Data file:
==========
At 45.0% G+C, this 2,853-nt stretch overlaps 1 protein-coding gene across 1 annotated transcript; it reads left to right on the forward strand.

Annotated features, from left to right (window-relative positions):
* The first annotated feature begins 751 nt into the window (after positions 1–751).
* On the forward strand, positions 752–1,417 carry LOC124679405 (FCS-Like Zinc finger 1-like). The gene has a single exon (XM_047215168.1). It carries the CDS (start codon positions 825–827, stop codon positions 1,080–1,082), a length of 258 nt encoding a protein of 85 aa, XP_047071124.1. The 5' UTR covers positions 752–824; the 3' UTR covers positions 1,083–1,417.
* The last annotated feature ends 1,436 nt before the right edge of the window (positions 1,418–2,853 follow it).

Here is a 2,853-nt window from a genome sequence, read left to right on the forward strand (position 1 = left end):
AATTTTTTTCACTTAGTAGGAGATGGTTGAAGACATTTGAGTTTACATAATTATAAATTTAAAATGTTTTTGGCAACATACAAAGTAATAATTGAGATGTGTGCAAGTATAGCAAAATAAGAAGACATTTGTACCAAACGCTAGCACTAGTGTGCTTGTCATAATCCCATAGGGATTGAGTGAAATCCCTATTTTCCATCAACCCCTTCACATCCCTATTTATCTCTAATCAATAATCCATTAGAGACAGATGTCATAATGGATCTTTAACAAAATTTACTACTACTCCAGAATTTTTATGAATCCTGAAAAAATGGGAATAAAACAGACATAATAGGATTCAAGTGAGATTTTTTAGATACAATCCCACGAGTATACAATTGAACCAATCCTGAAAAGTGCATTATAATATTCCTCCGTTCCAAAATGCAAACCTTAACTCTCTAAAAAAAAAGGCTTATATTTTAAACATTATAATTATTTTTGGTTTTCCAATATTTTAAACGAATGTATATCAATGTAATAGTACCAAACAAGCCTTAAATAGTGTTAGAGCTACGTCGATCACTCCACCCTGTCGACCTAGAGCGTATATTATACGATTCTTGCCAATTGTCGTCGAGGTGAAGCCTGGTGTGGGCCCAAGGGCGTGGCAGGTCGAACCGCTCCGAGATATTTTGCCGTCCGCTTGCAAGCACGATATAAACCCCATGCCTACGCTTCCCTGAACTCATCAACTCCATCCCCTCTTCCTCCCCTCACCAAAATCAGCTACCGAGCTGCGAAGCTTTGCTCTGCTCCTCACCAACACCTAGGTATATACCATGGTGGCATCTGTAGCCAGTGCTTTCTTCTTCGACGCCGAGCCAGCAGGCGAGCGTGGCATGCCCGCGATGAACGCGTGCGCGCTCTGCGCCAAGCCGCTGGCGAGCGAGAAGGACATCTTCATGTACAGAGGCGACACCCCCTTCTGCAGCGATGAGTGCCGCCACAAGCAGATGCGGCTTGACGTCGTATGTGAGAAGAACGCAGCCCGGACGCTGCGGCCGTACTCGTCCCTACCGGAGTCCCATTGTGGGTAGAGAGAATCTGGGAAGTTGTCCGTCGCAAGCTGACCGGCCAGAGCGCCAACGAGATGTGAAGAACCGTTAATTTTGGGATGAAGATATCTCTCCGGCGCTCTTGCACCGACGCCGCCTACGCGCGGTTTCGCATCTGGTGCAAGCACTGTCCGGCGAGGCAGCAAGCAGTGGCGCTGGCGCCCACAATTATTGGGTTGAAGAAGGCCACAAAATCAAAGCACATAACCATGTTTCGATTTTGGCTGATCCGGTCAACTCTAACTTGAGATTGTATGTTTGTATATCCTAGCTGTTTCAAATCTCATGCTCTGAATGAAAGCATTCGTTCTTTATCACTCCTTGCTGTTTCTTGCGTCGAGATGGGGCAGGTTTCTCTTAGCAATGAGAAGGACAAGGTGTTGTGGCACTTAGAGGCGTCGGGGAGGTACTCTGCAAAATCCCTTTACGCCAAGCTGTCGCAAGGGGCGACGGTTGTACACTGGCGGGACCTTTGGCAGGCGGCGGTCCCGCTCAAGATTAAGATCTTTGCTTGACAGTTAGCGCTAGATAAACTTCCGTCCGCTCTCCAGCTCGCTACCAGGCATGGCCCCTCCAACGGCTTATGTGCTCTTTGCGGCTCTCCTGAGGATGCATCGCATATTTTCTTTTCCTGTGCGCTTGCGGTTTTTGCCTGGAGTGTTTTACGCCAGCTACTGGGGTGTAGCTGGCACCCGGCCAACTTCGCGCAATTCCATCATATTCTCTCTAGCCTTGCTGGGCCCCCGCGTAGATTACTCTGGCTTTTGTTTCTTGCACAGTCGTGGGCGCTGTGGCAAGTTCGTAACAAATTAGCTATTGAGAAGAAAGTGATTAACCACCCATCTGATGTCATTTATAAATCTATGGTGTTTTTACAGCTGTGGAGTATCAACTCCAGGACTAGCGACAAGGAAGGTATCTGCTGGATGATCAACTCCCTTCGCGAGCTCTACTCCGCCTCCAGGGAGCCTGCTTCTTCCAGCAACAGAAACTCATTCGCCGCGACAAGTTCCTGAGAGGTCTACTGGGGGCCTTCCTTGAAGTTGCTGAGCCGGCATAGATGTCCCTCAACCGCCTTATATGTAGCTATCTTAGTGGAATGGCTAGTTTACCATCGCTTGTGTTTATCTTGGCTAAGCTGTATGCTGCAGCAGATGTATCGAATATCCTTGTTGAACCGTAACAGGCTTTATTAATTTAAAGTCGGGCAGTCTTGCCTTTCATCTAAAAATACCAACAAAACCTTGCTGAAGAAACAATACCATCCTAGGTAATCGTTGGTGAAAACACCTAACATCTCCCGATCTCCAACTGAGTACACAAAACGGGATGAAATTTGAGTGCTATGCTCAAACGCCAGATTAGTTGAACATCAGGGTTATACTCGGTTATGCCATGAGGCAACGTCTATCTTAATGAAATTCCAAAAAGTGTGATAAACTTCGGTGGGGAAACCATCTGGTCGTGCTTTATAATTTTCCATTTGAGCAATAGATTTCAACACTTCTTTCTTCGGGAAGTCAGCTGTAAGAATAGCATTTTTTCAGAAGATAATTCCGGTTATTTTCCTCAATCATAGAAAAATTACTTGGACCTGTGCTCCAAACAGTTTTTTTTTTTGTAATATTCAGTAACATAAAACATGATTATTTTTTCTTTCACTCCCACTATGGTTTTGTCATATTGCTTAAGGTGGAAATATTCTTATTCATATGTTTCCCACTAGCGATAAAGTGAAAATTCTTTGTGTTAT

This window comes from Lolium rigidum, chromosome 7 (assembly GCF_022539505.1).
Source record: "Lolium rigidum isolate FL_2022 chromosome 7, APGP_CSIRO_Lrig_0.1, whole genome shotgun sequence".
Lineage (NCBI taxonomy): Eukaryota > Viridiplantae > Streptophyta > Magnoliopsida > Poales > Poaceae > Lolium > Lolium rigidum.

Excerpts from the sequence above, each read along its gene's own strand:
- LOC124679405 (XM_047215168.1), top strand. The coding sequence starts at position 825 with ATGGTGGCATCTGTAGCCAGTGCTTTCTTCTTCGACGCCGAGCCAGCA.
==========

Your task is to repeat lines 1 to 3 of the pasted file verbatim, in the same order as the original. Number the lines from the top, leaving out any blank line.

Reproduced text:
At 45.0% G+C, this 2,853-nt stretch overlaps 1 protein-coding gene across 1 annotated transcript; it reads left to right on the forward strand.

Annotated features, from left to right (window-relative positions):
* The first annotated feature begins 751 nt into the window (after positions 1–751).